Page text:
· Gvina levana (white cheese) is like soft cream cheese, with a little less tang.
· Hermon is like a salty farmers cheese or a way less salty feta.
· Baby belle cheeses in the red wrappers are not kosher in the US but are kosher here.
· The cheese market in Machane Yehudah (the shuk) in Jerusalem has amazing white cheddar cheese from England that is OU.
· Israel has lots of other cheeses that you can’t get kosher in the US.
· Tiv Tam cheese can most closely be described as pressed cottage cheese, but it’s actually strained gvina levana. It is also used as a substitute for Philadelphia cream cheese in cheesecake. It comes in a block wrapped in plastic see through wrap. It spoils quickly so buy it close to use.
· Philadelphia is occasionally found here, but it’s expensive.
· Gvinat shamenet which is the cream cheese sold in the rectangular containers has a softer consistency. There is one in a black and white speckled tub that looks like a cow pattern and spreads like light cream cheese from the US.
· The one most like whipped cream cheese here is Napoleon brand (gold & white container) gvina shamenet b’signon Tzarfati and comes in cups in a few varieties. The one with the yellow daisy is plain.
· Some people make their own cream cheese. Take a cheese cloth and hang Israeli 5% cream cheese over night and in the morning you will get the cream cheese you are used to.
· Another way to make your own cream cheese: add 1/8 teaspoon salt to shamenet and let it strain. You are left with whipped cream cheese.
· Some use Israeli gvina levana instead of American-style cream cheese for cheesecake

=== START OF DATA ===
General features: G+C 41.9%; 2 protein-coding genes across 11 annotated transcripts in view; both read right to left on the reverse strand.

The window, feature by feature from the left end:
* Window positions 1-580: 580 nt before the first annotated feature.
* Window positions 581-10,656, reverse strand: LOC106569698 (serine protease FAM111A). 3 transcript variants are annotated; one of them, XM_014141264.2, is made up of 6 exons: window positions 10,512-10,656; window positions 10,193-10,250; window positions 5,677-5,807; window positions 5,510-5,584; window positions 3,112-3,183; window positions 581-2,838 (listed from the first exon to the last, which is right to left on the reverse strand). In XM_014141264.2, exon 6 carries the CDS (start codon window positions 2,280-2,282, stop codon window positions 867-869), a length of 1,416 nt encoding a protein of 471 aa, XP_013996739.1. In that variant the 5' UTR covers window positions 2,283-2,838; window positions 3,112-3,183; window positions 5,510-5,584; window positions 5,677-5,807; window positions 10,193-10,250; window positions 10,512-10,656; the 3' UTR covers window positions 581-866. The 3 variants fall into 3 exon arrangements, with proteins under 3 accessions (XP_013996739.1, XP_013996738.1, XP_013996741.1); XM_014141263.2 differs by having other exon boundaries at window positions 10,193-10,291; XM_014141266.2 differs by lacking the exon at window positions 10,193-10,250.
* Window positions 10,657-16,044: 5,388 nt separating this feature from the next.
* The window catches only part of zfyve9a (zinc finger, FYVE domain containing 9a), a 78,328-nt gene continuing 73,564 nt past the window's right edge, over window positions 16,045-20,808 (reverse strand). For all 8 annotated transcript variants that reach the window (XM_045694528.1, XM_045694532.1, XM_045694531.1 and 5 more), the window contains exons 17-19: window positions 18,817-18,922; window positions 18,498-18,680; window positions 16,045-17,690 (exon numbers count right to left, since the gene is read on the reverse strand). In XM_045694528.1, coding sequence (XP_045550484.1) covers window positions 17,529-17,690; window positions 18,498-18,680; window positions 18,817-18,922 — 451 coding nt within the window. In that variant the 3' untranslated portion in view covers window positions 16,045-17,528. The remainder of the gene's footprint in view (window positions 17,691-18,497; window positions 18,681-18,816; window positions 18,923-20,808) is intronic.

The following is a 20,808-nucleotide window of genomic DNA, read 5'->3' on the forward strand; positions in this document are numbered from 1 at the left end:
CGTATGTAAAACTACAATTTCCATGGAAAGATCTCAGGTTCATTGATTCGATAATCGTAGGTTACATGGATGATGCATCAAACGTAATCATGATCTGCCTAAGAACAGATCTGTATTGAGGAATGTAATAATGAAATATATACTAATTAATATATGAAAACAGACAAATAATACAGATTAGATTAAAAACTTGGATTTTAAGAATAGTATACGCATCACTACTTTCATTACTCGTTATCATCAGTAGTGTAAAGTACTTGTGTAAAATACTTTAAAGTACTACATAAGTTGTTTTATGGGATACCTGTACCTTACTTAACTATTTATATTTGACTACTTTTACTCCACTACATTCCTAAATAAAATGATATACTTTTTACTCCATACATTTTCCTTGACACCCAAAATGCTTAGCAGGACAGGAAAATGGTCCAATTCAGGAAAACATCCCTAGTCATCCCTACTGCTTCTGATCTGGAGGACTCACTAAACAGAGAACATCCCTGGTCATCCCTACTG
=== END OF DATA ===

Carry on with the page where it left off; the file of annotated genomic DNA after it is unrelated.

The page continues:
Crembo: A marshmallow, cookie and chocolate confection that’s ubiquitous in the winter and nowhere to be found in the summer. Comes in chocolate, vanilla and possibly mocha.
Dairy products: Like milk in the US, many dairy products in Israel come in different fat percentages. This is true for sour cream, hard cheese, cottage cheese, yogurt and, of course, milk.
· Pastrama is not pastrami. It’s turkey breast in different incarnations.
· Try קטף בקר as an affordable beef cold cut.
· Pastrama cafrit is close to American turkey bologna.
· There are two dates stamped on eggs. The earlier one is the freshness date if the eggs are unrefrigerated. The second is the freshness date when they are kept cold.
· Egg shells are not, ahem… pristine here. Washing them introduces bacteria into the egg. They are, however, generally much fresher. You’ll get used to it.
Egg noodles: Called itriot beitzim
· White, whole wheat and 70% whole wheat are widely available.
· Flour is sold by the kilo to avoid infestation.
· Pre sifted is very expensive. Consider buying an electric sifter.
· I have found the texture of the flour somewhat different, requiring that I add a bit more flour to some recipes.
Grains: Grains should not be bought in a corner store, but rather in one with a large turnover. When buying grains in cellophane, lift up one corner and check for webs, an indication of infestation.